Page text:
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Getting root permissions on a file inside of vi on Linux
There are many scenarios where we think that we have opened a file to make changes to it using the root user but when we actually try saving the changes, we realize that the file was opened with a normal user or with a user that doesn’t have the specific permission to edit the file. In such cases, we usually have only one option and that is to close the file with the command shown below
And then, open the file again with the command shown below
sudo su vi file.txt
Make changes and save the file with the command shown below
While this is all simple, what if we actually want not to make use of the sudo su command and still be able to edit and save the file that doesn’t allow other users except root.
In order to do the same, we can make use of the command mentioned below
:w !sudo tee filename
The above command is a bit complex to understand first, let me break it to you. The :(colon) symbol is what begins the command and then we write w just after it, which stands for write permission, which normally accepts a file path to which to write.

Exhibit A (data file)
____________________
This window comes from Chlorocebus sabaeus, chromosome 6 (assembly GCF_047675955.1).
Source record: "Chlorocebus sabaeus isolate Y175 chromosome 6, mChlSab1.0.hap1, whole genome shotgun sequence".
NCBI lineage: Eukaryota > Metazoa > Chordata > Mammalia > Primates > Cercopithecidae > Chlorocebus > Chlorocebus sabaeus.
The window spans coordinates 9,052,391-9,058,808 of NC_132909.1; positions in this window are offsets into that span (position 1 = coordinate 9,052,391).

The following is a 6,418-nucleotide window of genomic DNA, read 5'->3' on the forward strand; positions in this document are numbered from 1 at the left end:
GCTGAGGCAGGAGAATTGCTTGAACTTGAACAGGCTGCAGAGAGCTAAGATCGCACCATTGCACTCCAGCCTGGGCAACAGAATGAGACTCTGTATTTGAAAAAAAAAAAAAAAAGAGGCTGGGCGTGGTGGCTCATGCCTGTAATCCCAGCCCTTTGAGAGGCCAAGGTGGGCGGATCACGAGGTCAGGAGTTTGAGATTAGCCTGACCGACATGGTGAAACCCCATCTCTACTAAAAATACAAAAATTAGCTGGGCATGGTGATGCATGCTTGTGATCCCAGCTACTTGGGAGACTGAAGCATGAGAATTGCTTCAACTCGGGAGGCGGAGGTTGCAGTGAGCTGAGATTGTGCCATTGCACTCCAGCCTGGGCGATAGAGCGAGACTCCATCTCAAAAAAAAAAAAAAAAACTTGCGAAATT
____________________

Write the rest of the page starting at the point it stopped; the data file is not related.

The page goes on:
Then, we have !sudo where the sudo keyword is obvious, which allows you to run the command as super-user. The ! symbol is known as the negation symbol, which simply flips the value. Then following the !sudo we have the tee symbol which pipes stdin to the given file, the process goes something like this, the :w will write to stdin, then the super-user tee will receive the file contents and write the file, without creating a new file, simply overwriting the contents and also the file modes and attributes will be preserved.
Now that we know what the command actually does, let’s use of it on a simple file where the file only allows a super-user to edit it.
Consider we have a file in /usr/local/go/src which is the default path of Go's source code. The name of the file is symtab.go which can be found on this location
If we are using any user that doesn’t have the privileges of the super-user and open this file and then try to change the content and save the file with the command shown below
Then we will get the following error −
"symtab.go" E212: Can't open file for writing
This is because we don’t have the permission to make changes to the file, and the workaround is to either use the command that I mentioned above or change the user, since we don’t want to change the user its better to just the command shown below in your terminal
:w !sudo tee symtab.go
And now, we will be able to make any changes we want to the file without having to switch to the super-user.
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